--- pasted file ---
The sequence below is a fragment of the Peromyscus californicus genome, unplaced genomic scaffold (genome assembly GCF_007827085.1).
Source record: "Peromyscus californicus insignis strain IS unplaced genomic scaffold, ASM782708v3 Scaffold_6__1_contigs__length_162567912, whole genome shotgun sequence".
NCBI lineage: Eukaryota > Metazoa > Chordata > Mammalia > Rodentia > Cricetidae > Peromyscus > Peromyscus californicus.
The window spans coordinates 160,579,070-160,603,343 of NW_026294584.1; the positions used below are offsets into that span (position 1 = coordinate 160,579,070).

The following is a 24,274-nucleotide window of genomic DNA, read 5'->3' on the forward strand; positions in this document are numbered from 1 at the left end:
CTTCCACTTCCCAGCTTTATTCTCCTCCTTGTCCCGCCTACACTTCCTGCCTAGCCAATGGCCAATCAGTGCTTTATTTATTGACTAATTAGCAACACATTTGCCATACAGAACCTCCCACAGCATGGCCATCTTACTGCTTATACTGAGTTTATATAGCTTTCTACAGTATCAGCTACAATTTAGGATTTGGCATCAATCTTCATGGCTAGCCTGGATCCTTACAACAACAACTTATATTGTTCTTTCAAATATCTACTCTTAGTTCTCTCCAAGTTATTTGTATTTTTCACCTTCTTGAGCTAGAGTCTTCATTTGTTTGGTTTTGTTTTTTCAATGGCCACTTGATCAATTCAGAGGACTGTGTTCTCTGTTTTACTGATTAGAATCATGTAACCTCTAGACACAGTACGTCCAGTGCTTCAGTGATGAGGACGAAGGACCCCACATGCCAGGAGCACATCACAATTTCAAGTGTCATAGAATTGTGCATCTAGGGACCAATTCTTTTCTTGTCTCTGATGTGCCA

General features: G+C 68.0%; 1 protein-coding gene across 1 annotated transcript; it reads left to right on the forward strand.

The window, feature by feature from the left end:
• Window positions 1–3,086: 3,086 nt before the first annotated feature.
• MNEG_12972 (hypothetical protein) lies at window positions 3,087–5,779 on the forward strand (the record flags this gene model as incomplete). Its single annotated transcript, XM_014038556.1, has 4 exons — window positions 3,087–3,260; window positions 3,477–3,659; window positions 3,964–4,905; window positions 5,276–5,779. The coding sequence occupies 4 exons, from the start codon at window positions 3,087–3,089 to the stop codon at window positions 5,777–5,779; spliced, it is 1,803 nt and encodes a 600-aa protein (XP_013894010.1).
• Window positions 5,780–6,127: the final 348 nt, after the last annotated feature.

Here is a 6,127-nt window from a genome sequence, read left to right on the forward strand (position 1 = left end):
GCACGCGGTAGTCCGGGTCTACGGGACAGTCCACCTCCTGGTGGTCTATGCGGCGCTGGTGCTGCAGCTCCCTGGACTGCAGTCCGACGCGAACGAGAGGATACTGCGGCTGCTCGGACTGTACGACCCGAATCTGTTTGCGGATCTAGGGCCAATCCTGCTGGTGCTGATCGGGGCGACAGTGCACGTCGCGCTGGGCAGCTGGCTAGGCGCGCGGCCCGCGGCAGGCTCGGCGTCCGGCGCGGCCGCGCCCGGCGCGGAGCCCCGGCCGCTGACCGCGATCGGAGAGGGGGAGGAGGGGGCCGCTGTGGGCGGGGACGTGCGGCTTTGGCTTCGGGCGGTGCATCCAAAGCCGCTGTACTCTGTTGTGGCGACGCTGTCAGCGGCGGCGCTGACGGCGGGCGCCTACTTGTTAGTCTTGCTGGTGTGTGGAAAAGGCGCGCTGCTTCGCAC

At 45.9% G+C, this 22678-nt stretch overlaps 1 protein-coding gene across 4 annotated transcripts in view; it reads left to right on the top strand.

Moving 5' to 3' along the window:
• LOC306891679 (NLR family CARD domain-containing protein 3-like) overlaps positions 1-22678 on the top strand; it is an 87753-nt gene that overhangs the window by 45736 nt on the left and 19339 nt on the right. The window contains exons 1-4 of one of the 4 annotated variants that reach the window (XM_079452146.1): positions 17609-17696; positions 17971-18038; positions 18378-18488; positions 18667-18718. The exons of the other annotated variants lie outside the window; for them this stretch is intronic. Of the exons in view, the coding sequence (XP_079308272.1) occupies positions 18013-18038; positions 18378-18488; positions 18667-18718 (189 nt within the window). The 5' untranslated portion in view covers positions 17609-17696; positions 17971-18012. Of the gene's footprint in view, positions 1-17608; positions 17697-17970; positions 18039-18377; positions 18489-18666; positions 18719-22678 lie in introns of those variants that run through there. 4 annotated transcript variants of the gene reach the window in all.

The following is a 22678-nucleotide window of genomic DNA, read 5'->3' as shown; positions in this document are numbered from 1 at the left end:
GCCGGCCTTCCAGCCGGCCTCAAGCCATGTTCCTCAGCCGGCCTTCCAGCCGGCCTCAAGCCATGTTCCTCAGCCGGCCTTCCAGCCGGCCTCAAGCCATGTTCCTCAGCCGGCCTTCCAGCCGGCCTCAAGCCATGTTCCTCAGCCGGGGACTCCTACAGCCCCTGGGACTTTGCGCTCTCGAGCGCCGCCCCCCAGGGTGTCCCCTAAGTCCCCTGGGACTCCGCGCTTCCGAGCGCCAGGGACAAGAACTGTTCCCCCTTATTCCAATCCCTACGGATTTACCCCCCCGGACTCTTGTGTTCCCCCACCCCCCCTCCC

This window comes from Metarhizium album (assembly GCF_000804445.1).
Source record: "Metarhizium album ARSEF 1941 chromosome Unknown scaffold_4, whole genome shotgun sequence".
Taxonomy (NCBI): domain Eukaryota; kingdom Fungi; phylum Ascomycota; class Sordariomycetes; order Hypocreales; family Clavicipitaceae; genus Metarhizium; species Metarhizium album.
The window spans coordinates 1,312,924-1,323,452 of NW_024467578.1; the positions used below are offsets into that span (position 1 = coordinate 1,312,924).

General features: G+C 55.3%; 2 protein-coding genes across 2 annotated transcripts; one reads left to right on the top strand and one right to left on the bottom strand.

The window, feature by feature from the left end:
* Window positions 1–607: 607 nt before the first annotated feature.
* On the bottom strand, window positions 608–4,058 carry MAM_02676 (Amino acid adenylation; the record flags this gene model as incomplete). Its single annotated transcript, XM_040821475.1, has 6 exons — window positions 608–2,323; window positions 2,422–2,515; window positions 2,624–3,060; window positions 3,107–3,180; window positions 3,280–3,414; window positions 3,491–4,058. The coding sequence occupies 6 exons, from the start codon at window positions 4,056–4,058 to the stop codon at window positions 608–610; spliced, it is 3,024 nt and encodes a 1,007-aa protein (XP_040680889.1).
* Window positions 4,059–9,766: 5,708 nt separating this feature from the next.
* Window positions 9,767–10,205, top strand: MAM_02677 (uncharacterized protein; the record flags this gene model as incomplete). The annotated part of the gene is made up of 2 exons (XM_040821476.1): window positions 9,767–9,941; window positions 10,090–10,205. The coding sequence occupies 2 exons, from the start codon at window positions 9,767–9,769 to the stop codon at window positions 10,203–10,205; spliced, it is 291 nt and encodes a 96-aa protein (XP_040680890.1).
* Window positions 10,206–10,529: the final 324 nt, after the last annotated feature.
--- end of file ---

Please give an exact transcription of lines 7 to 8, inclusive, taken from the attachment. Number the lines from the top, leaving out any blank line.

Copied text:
General features: G+C 68.0%; 1 protein-coding gene across 1 annotated transcript; it reads left to right on the forward strand.

The window, feature by feature from the left end: